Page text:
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December 8, 2010 - Rolling Hills Research Corporation has been selected by NASA for a total of three Small Business Innovative Research (SBIR) and Small Business Technology Transfer (STTR) contracts. 


NASA selected a total of 450 SBIR and 45 STTR research proposals for Phase I funding from small high technology firms and universities, for a total of approximately $50 million.  NASA's Office of the Chief Technologist, through its Innovative Partnerships Program, has oversight of the SBIR/STTR program as part of its focus on emerging technologies and efforts to advance technological innovation for agency purposes. NASA partners with U.S. industry to infuse innovative technologies that result from the STTR program into agency missions and help transition technologies into commercially available products and services for other markets.



The proposed innovation is a robust, bio-inspired, and self-contained sensor array for the measurement of shear stress. The proposed system uses commercially available off-the-shelf (COTS) components to create a distributed sensor array for the measurement of shear stress in either a flight or ground test environment. The reusable sensor array requires no external wiring or power source. The bio-inspired system is based on mimicking the sensitivity and response of a single hair fiber/receptor neuron to sense flow velocity very near a surface. An array of the hair cell inspired shear sensors are embedded in a flexible, self-adhesive backed sheet of polymide substrate, which also contains a self-contained, battery operated acquisition system. The self-contained blanket array can be quickly and easily applied to aircraft or vehicle surfaces in question. No wiring, external power, or control is required. After testing, the system can be quickly removed and reused. In addition to measurement of shear stress, the sensor array should be able to determine laminar/turbulent boundary-layer transition locations, laminar/turbulent separation and reattachment lines, and shock locations. The proposed bio-inspired shear sensor array promises to provide a robust, realizable, accurate, efficient, and cost effective measurement system.


ELECTRIC AIRCRAFT TESTBED - Teamed with University of Illinois

An all-electric aircraft testbed is proposed to provide a dedicated development environment for the rigorous study and advancement of electrically powered aircraft. The new testbed aircraft will be developed from an existing conventional airframe and provide a dedicated platform to study, design, and test electrically powered propulsion systems for use in commercial, military, and general aviation vehicles. The testbed aircraft will allow various electrical propulsion system technologies to be tested to determine performance, reliability, safety, and cost. These include various battery, fuel cell, super capacitor, and motor technologies. Additionally, the new aircraft could be used to study energy-harvesting solutions including photovoltaics, vortex energy extraction, and piezoelectrics. An electric aircraft has several significant advantages over a conventional internal combustion driven aircraft. These include zero, or near zero emissions, increased reliability and safety with only one moving part, reduced noise and vibration, increased comfort, and reduced maintenance. RHRC and the University of Illinois propose to develop an all-electric testbed aircraft able to systematically evaluate new and existing technologies, which will make these systems, safe, reliable, and cost effective.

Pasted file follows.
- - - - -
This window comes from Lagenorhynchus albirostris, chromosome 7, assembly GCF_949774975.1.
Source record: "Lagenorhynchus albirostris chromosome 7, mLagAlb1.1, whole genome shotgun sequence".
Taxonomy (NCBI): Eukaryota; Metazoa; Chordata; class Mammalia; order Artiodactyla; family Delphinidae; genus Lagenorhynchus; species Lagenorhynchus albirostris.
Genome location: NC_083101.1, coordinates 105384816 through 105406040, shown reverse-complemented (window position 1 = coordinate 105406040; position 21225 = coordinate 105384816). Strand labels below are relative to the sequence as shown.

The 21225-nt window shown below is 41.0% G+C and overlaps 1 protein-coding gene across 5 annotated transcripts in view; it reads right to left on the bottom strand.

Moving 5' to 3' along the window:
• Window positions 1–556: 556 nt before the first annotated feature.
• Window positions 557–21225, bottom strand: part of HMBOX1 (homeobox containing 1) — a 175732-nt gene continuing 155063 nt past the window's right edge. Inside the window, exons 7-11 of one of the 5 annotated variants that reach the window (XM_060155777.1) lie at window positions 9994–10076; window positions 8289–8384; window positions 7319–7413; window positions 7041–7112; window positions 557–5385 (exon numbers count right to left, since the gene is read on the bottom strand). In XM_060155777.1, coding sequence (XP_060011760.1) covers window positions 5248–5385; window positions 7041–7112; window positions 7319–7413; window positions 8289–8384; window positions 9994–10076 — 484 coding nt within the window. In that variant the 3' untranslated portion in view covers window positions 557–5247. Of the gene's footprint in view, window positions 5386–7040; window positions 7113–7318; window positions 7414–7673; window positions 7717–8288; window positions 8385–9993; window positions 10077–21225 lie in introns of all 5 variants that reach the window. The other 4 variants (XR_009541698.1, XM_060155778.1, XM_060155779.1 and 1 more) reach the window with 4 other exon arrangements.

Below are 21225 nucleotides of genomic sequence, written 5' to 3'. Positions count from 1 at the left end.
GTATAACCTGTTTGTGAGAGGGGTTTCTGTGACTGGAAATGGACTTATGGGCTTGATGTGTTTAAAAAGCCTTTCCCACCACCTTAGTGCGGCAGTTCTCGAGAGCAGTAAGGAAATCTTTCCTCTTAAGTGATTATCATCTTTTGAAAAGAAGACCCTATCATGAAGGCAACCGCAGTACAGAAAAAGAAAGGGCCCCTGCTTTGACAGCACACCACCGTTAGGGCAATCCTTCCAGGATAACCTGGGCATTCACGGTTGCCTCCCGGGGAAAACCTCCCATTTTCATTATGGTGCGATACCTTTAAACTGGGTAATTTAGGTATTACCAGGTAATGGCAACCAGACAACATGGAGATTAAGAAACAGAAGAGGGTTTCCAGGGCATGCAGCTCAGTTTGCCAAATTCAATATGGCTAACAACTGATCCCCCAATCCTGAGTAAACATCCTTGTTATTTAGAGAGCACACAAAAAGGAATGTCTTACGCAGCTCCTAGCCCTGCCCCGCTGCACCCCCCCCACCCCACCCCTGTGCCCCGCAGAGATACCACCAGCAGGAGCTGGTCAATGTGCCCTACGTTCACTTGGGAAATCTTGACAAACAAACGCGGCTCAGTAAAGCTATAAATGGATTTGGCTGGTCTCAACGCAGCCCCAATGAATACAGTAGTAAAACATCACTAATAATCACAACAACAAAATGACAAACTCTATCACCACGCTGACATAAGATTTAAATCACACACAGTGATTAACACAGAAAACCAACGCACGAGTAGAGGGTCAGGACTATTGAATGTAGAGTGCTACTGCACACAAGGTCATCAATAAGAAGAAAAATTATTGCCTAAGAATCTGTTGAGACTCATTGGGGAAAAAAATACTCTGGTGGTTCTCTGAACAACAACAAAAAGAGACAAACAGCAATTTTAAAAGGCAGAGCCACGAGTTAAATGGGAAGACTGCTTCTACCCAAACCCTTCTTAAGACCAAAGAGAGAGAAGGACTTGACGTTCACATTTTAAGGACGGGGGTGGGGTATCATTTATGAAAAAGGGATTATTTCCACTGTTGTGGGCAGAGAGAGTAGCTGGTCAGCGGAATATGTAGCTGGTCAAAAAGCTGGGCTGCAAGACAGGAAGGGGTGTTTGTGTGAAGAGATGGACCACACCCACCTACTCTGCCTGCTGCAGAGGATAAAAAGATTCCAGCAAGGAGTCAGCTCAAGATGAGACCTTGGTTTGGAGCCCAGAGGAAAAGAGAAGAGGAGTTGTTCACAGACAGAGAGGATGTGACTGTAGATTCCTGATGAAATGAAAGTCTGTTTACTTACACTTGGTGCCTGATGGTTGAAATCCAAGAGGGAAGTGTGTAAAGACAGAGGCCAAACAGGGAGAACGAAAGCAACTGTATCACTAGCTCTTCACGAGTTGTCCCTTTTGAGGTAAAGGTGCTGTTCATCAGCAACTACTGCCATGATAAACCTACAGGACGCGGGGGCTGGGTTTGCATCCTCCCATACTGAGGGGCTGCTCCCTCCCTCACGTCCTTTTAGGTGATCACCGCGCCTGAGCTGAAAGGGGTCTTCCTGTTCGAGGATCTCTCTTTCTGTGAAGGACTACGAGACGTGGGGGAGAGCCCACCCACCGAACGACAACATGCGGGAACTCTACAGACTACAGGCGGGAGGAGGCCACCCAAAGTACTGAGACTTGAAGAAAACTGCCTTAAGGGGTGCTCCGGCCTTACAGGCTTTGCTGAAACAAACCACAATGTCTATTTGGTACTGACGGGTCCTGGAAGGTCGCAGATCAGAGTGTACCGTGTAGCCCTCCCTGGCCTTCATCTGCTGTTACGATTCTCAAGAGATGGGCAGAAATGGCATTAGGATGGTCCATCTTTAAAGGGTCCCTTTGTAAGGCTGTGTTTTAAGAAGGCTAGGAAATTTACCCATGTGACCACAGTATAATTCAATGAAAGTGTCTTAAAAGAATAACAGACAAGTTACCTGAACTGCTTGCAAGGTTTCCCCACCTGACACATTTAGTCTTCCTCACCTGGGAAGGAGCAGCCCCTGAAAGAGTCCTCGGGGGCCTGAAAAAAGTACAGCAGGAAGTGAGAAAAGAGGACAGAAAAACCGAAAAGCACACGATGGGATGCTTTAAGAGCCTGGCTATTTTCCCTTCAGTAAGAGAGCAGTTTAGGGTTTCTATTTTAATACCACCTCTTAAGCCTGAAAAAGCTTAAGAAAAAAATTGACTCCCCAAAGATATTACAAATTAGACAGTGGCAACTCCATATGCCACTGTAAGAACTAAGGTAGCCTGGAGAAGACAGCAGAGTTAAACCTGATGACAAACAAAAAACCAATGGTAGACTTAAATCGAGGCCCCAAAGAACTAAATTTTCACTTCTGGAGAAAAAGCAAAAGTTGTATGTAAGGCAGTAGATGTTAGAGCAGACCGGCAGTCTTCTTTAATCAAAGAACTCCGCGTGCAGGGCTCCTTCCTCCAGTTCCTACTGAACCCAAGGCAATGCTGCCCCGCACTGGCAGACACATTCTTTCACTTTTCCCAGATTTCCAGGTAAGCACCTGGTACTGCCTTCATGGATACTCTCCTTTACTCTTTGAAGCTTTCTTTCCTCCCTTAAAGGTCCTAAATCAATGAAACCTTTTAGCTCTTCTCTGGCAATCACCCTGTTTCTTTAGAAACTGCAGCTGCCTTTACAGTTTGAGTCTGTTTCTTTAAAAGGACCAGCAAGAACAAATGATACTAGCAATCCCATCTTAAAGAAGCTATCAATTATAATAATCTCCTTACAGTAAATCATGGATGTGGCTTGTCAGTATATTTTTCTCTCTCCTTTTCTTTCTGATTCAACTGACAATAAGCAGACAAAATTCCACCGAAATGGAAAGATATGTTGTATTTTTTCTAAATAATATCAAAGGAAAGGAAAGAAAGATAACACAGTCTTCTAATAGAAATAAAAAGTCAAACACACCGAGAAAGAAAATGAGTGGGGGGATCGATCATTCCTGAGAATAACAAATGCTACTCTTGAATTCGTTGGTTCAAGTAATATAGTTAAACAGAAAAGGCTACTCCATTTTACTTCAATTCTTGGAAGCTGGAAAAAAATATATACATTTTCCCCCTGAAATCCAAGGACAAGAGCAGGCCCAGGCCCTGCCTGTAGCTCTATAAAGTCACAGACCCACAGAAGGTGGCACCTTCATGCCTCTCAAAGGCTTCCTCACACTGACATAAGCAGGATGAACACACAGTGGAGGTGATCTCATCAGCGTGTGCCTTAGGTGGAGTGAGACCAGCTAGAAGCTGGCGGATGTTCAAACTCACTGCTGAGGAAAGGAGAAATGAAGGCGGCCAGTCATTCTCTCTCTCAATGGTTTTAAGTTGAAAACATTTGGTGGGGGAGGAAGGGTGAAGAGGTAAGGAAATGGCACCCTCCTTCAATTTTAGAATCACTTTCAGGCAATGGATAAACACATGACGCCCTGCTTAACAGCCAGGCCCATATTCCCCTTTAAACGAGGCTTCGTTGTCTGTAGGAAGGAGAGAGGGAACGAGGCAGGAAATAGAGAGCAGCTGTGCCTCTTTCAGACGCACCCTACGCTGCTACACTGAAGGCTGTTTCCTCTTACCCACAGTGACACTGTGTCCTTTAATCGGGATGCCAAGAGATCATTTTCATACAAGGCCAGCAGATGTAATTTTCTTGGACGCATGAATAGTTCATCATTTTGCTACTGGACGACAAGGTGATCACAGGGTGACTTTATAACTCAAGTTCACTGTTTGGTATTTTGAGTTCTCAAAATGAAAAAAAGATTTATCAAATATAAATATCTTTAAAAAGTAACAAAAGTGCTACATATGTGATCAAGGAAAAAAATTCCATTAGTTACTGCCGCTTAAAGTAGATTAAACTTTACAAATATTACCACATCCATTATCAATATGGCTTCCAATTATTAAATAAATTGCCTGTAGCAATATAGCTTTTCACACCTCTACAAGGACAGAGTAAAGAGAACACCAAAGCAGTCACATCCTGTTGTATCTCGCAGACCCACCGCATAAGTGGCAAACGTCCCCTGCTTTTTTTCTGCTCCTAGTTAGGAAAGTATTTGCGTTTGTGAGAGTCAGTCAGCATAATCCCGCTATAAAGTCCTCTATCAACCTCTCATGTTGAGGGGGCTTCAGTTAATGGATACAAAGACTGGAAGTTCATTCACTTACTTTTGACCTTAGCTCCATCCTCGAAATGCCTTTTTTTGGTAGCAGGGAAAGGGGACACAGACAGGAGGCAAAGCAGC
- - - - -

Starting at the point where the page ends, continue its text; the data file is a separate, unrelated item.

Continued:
LIMITS OF N2O COOLING - Teamed with Cal Poly San Luis Obispo

The proposed project is crucial to enabling safe flight research on a rocket nozzle that is based on our recent innovation, which is to use the refrigerant capabilities of nitrous oxide (N2O) to provide cooling for an aerospike nozzle on hybrid rocket motor using N2O as the oxidizer. The phase change cooling as liquid N2O is flashed from a liquid into a vapor, limits to acceptable levels the erosion of both the nozzle throat and spike, thereby enabling reusable operation and/or long burn times. The N2O used for cooling will be reintroduced into the rocket motor and used to boost performance. Because of potentially the violent exothermic decomposition of N2O, a thorough understanding of N2O behavior is crucial to developing an aerospike nozzle and hybrid rocket motor that are sufficiently safe for flight testing, where cooling the aerospike is necessary to get the burn duration required for good flight tests to yield the illusive flight test data for aerospike nozzles. Our prior work seeking to develop a fundamental understanding of the behavior of N2O when it is used in applications has answered some important questions about the behavior of N2O, yielded significant advances in designing instrumented nozzles for N2O cooling experiments, and generated important advances in making accurate temperature measurements on the coolant flowing in these nozzles. However, our work in developing and validating analytical models for predicting heat transfer coefficients in N2O-cooling applications was only partially successful due to unanticipated levels of uncertainty from a variety of sources. By addressing the sources of the above-mentioned uncertainty using a combination of nozzle design, novel construction, analytical, FEA, and CFD modeling, along with experimental validation of all models, this work will yield the refined models of N2O behavior that are necessary for the future design of safe N2O-cooled aerospike nozzles.


Dr. Mike Kerho will be the Principal Investigator for these research programs.




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